By Charles Hurburgh, Department of Ag and Biosystems Engineering, and Chad Hart, Department of Economics
Aflatoxin is covered under multi-peril crop insurance. The settlement is done as a deducted percentage of actual yield depending on the aflatoxin level. Producers will receive the grain after settlement.
If a claim is made, the aflatoxin level will be determined in the field, before the grain is harvested and put in storage. An adjuster will either hand harvest ears from predetermined representative locations in the field or collect samples at harvest from trucks/wagons. Strips may be left for later harvest or hand sampling, at the direction of the adjuster. Hot weather conditions can cause the levels in strips to increase beyond harvest levels. An elevator or processor can also be approved to collect and combine samples for submission to a lab, if the corn is marketed from the field. Testing must be done by lab approved by the insurance carrier, generally a disinterested third party capable of accurate mycotoxin testing. A list of labs, including the USDA-GIPSA agencies serving Iowa, is at www.iowagrain.org. The Risk Management Agency has posted a fact sheet on aflatoxin testing for insurance purposes. Aflatoxin levels must be above 20 parts per billion before insurance payments are impacted.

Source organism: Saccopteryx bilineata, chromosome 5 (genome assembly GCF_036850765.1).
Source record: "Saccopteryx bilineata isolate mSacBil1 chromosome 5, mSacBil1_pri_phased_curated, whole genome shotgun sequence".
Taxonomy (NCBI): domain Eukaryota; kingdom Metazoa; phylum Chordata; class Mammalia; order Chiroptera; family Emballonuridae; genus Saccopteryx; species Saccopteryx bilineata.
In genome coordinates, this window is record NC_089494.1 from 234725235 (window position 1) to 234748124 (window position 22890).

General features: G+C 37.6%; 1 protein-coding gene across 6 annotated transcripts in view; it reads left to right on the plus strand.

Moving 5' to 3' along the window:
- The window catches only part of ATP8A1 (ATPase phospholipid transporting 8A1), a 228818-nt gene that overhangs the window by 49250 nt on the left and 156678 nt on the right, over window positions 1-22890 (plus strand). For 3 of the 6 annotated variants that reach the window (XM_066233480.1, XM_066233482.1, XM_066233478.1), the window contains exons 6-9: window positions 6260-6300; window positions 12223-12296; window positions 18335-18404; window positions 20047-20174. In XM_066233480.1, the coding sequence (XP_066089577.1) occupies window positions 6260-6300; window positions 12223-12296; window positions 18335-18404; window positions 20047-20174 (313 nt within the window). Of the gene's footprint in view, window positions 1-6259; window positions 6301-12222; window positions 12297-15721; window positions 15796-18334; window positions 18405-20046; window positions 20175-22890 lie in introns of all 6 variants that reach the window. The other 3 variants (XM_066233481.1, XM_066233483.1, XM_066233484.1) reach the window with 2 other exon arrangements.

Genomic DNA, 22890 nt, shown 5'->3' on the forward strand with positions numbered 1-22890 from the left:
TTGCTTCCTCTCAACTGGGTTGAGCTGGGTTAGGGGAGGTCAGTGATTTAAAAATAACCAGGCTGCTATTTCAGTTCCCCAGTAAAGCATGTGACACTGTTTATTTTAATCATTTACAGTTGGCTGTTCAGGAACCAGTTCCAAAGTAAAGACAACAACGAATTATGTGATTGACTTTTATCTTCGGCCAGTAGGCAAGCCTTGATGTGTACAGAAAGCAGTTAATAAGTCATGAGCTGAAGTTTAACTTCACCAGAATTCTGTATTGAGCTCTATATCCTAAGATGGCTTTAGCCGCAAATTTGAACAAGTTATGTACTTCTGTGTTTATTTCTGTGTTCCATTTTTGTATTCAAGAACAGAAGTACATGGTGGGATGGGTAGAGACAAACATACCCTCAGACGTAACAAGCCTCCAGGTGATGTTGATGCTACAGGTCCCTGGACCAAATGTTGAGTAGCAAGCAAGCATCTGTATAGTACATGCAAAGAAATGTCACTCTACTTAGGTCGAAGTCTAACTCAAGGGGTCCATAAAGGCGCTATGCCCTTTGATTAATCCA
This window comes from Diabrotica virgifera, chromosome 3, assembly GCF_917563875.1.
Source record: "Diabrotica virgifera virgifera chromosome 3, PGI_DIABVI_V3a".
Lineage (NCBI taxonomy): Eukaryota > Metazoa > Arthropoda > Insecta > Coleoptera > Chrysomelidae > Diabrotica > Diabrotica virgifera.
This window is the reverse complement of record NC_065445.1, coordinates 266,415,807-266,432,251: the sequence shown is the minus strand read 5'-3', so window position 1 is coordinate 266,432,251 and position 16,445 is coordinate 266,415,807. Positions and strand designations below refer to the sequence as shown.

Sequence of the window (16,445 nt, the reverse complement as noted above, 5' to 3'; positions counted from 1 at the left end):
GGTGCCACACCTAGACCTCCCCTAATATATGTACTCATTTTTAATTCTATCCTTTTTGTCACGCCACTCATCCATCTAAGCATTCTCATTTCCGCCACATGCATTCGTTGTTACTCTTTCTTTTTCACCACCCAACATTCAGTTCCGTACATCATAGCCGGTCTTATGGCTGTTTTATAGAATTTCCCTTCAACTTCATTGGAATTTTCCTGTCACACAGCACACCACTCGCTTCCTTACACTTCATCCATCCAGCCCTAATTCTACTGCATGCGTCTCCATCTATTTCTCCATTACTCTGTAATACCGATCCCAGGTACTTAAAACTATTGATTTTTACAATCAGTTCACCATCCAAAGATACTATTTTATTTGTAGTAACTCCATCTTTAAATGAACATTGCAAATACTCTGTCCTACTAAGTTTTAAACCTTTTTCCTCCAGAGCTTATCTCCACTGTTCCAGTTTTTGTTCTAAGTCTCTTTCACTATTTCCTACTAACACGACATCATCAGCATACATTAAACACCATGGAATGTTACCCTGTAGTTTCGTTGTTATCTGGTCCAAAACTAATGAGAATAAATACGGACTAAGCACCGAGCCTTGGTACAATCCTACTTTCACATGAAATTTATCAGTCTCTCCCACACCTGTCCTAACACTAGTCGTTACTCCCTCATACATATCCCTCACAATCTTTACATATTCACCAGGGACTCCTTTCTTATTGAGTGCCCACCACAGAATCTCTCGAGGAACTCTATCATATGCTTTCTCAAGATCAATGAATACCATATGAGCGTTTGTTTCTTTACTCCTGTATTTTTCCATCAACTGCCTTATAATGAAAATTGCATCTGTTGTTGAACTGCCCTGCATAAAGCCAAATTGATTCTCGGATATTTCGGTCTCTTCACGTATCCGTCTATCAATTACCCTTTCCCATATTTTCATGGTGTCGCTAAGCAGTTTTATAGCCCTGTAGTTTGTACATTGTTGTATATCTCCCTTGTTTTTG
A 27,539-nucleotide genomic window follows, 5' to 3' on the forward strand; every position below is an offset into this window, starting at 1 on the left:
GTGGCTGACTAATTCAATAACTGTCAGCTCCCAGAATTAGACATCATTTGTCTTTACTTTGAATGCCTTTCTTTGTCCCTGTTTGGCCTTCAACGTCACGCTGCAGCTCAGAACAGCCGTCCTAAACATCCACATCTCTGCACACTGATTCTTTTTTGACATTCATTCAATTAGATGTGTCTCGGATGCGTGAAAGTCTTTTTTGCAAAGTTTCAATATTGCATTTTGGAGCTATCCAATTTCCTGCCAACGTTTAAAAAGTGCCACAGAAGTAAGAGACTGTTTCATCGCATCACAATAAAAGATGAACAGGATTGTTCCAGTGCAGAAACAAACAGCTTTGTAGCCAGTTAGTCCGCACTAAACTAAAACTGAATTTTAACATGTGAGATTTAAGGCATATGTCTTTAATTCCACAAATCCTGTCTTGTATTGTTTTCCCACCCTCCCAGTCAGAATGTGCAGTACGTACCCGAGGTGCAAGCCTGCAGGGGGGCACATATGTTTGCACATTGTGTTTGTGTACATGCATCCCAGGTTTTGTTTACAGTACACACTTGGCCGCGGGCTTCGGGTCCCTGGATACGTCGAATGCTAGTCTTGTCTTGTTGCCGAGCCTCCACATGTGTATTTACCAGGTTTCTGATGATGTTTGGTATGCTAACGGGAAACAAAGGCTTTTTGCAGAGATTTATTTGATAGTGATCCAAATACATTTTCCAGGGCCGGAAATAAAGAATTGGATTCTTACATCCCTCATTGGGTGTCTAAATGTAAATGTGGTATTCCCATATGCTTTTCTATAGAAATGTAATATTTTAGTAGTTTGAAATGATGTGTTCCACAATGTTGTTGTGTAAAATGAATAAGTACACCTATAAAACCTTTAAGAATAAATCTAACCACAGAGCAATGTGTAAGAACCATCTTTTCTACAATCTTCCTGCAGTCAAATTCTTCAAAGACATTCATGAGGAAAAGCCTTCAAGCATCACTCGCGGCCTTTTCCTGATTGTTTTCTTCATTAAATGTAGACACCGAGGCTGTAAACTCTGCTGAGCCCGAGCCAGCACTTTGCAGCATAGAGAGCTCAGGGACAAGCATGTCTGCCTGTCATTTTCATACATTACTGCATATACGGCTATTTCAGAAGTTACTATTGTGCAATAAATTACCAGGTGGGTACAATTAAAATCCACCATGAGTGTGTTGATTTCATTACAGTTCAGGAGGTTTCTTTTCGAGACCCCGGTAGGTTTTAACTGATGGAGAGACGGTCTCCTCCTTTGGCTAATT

Elevators and processors typically are not approved to do crop insurance testing for aflatoxin. Complete USDA-RMA loss adjustment procedures are available. This includes sections on the adjustment of aflatoxin losses. Speak with your insurance carrier for specific instructions.
The important points are 1) that crop insurance must be called before harvest; no settlements will be made for corn already in storage ; 2) that producers getting a settlement for aflatoxin must direct the corn to an approved use for the level present, with documentation of test results and 3) that all measurements, samples, and testing must be done under the supervision of the adjuster. Aflatoxin is an adulterant under Food and Drug Law, with specific provisions on how it should be handled, depending on determined level.
Charles Hurburgh is a professor in the Department of Ag and Biosystems Engineering. He can be reached at 515-294-8629 or e-mail firstname.lastname@example.org. Chad Hart is a grain marketing economist in the Department of Economics. He can be reached at 515-294-9911 or email@example.com.
• Accurate analysis for aflatoxin is difficult because of sampling error.
• Accurate analysis requires large samples to be fully ground for testing.
• Black light screening can be very useful if a strict protocol is followed.
• A scale-up testing process can help optimize testing programs to levels required by specific markets.
• The best sample of any large lot is one containing portions of every sublot.
• Marketing corn with known levels of aflatoxin in excess of the 20 ppb action level requires clear documentation.
• Aflatoxin is covered by multi-peril crop insurance with specific stipulations regarding adjustment and marketing.
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